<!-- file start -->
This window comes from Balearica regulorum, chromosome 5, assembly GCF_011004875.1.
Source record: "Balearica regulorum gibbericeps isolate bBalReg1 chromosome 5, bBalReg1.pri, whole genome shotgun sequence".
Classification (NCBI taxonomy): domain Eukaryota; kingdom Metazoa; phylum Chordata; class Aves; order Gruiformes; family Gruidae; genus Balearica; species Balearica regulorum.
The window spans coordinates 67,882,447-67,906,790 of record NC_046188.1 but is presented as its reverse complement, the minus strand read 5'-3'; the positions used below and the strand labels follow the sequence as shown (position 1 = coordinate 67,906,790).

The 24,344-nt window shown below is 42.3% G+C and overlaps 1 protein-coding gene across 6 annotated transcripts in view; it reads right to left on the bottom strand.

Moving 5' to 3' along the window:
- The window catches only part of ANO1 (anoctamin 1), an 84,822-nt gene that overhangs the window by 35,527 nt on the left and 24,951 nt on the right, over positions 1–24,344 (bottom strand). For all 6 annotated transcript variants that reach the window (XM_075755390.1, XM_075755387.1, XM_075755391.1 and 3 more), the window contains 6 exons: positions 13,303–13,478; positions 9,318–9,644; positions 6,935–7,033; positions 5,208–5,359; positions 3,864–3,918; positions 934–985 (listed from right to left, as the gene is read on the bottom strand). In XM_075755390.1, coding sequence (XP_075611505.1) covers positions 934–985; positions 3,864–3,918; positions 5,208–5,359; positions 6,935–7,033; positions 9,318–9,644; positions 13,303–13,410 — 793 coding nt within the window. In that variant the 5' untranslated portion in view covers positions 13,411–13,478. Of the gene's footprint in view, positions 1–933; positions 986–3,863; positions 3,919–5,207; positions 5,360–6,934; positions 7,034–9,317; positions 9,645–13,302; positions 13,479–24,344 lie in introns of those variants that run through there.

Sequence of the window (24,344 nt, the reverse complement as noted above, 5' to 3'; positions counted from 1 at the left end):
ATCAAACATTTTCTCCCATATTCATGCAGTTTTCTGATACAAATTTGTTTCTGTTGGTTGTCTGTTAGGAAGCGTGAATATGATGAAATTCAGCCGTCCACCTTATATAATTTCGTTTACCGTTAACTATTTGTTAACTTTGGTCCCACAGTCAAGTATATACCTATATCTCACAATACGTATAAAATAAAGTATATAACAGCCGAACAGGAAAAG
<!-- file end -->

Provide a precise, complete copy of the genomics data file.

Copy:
This window comes from Balearica regulorum, chromosome 5, assembly GCF_011004875.1.
Source record: "Balearica regulorum gibbericeps isolate bBalReg1 chromosome 5, bBalReg1.pri, whole genome shotgun sequence".
Classification (NCBI taxonomy): domain Eukaryota; kingdom Metazoa; phylum Chordata; class Aves; order Gruiformes; family Gruidae; genus Balearica; species Balearica regulorum.
The window spans coordinates 67,882,447-67,906,790 of record NC_046188.1 but is presented as its reverse complement, the minus strand read 5'-3'; the positions used below and the strand labels follow the sequence as shown (position 1 = coordinate 67,906,790).

The 24,344-nt window shown below is 42.3% G+C and overlaps 1 protein-coding gene across 6 annotated transcripts in view; it reads right to left on the bottom strand.

Moving 5' to 3' along the window:
- The window catches only part of ANO1 (anoctamin 1), an 84,822-nt gene that overhangs the window by 35,527 nt on the left and 24,951 nt on the right, over positions 1–24,344 (bottom strand). For all 6 annotated transcript variants that reach the window (XM_075755390.1, XM_075755387.1, XM_075755391.1 and 3 more), the window contains 6 exons: positions 13,303–13,478; positions 9,318–9,644; positions 6,935–7,033; positions 5,208–5,359; positions 3,864–3,918; positions 934–985 (listed from right to left, as the gene is read on the bottom strand). In XM_075755390.1, coding sequence (XP_075611505.1) covers positions 934–985; positions 3,864–3,918; positions 5,208–5,359; positions 6,935–7,033; positions 9,318–9,644; positions 13,303–13,410 — 793 coding nt within the window. In that variant the 5' untranslated portion in view covers positions 13,411–13,478. Of the gene's footprint in view, positions 1–933; positions 986–3,863; positions 3,919–5,207; positions 5,360–6,934; positions 7,034–9,317; positions 9,645–13,302; positions 13,479–24,344 lie in introns of those variants that run through there.

Sequence of the window (24,344 nt, the reverse complement as noted above, 5' to 3'; positions counted from 1 at the left end):
ATCAAACATTTTCTCCCATATTCATGCAGTTTTCTGATACAAATTTGTTTCTGTTGGTTGTCTGTTAGGAAGCGTGAATATGATGAAATTCAGCCGTCCACCTTATATAATTTCGTTTACCGTTAACTATTTGTTAACTTTGGTCCCACAGTCAAGTATATACCTATATCTCACAATACGTATAAAATAAAGTATATAACAGCCGAACAGGAAAAG